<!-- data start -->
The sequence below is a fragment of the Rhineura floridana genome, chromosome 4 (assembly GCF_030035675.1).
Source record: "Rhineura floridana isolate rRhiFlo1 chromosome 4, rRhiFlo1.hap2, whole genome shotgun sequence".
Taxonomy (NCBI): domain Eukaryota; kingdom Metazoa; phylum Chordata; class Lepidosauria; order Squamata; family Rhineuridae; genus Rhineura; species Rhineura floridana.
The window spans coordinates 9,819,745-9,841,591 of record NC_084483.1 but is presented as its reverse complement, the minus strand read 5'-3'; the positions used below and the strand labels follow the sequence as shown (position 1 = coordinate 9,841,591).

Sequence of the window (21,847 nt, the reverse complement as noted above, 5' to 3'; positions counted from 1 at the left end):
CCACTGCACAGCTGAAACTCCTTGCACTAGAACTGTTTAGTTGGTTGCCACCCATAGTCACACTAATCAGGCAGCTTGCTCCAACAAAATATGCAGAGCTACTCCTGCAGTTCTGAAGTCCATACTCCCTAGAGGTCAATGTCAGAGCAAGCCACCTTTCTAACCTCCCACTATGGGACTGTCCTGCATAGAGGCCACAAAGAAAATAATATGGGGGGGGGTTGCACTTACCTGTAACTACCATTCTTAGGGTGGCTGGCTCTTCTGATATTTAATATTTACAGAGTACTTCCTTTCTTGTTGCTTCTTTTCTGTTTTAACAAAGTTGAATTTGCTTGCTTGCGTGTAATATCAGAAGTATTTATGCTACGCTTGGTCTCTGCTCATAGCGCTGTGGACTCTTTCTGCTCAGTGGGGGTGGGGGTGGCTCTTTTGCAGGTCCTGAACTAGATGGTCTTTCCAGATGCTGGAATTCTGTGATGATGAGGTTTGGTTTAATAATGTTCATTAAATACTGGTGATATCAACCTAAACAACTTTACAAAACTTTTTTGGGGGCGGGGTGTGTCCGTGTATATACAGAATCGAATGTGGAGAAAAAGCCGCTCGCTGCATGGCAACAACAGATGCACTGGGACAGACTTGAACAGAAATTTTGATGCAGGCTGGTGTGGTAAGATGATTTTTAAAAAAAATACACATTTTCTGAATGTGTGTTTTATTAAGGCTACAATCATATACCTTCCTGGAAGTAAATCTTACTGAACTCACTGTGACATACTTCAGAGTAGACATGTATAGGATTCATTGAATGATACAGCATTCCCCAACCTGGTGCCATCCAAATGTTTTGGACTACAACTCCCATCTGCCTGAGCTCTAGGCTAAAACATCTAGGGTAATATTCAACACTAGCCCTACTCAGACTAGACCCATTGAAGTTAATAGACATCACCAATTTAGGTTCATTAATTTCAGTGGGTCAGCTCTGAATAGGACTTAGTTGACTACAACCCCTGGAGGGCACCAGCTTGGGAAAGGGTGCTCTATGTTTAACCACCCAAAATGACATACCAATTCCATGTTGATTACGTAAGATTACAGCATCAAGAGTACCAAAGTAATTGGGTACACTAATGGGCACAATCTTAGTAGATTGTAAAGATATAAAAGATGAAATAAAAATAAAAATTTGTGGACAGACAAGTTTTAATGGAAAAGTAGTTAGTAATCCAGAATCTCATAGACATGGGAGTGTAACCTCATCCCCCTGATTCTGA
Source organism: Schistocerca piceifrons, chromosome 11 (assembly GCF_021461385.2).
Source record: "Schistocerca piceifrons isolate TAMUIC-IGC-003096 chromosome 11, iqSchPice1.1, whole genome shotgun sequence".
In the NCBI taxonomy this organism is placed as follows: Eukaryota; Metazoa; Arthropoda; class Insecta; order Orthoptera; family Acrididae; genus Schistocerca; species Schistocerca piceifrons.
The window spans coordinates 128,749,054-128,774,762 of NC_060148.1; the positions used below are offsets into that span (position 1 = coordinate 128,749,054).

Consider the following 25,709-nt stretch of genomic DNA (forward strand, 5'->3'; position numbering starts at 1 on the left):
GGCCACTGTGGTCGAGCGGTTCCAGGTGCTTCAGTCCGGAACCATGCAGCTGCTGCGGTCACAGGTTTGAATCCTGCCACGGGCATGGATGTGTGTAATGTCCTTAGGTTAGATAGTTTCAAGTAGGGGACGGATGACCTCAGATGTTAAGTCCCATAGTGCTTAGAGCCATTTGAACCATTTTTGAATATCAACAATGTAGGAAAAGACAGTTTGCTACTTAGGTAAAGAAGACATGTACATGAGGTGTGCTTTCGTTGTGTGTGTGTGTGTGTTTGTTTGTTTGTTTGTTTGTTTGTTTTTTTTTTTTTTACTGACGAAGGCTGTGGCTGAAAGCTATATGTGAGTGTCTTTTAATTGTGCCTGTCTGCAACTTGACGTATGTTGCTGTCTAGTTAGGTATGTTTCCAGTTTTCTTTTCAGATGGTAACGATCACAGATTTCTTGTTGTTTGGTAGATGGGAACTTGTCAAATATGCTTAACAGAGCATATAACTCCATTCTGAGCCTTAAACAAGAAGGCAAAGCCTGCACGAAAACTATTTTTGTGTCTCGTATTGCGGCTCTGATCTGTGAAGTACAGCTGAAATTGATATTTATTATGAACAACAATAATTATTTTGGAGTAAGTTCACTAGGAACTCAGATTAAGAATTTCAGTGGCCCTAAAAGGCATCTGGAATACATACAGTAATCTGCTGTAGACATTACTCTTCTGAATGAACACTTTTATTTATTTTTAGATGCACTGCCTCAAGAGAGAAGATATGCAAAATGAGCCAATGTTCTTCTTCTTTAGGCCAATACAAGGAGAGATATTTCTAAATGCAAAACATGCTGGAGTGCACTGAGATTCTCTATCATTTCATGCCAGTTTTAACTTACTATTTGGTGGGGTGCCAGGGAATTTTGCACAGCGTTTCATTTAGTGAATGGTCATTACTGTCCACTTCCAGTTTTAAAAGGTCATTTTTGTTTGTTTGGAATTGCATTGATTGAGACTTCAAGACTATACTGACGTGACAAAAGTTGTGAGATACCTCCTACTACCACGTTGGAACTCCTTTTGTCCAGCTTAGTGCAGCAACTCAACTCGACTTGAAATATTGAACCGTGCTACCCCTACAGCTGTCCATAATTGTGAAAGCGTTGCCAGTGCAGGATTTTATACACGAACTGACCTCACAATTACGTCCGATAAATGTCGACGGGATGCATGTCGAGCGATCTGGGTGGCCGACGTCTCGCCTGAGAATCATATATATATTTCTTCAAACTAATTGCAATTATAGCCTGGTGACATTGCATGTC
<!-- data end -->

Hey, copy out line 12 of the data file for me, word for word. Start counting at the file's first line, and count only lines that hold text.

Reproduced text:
GGCCACTGTGGTCGAGCGGTTCCAGGTGCTTCAGTCCGGAACCATGCAGCTGCTGCGGTCACAGGTTTGAATCCTGCCACGGGCATGGATGTGTGTAATGTCCTTAGGTTAGATAGTTTCAAGTAGGGGACGGATGACCTCAGATGTTAAGTCCCATAGTGCTTAGAGCCATTTGAACCATTTTTGAATATCAACAATGTAGGAAAAGACAGTTTGCTACTTAGGTAAAGAAGACATGTACATGAGGTGTGCTTTCGTTGTGTGTGTGTGTGTGTTTGTTTGTTTGTTTGTTTGTTTGTTTTTTTTTTTTTTACTGACGAAGGCTGTGGCTGAAAGCTATATGTGAGTGTCTTTTAATTGTGCCTGTCTGCAACTTGACGTATGTTGCTGTCTAGTTAGGTATGTTTCCAGTTTTCTTTTCAGATGGTAACGATCACAGATTTCTTGTTGTTTGGTAGATGGGAACTTGTCAAATATGCTTAACAGAGCATATAACTCCATTCTGAGCCTTAAACAAGAAGGCAAAGCCTGCACGAAAACTATTTTTGTGTCTCGTATTGCGGCTCTGATCTGTGAAGTACAGCTGAAATTGATATTTATTATGAACAACAATAATTATTTTGGAGTAAGTTCACTAGGAACTCAGATTAAGAATTTCAGTGGCCCTAAAAGGCATCTGGAATACATACAGTAATCTGCTGTAGACATTACTCTTCTGAATGAACACTTTTATTTATTTTTAGATGCACTGCCTCAAGAGAGAAGATATGCAAAATGAGCCAATGTTCTTCTTCTTTAGGCCAATACAAGGAGAGATATTTCTAAATGCAAAACATGCTGGAGTGCACTGAGATTCTCTATCATTTCATGCCAGTTTTAACTTACTATTTGGTGGGGTGCCAGGGAATTTTGCACAGCGTTTCATTTAGTGAATGGTCATTACTGTCCACTTCCAGTTTTAAAAGGTCATTTTTGTTTGTTTGGAATTGCATTGATTGAGACTTCAAGACTATACTGACGTGACAAAAGTTGTGAGATACCTCCTACTACCACGTTGGAACTCCTTTTGTCCAGCTTAGTGCAGCAACTCAACTCGACTTGAAATATTGAACCGTGCTACCCCTACAGCTGTCCATAATTGTGAAAGCGTTGCCAGTGCAGGATTTTATACACGAACTGACCTCACAATTACGTCCGATAAATGTCGACGGGATGCATGTCGAGCGATCTGGGTGGCCGACGTCTCGCCTGAGAATCATATATATATTTCTTCAAACTAATTGCAATTATAGCCTGGTGACATTGCATGTC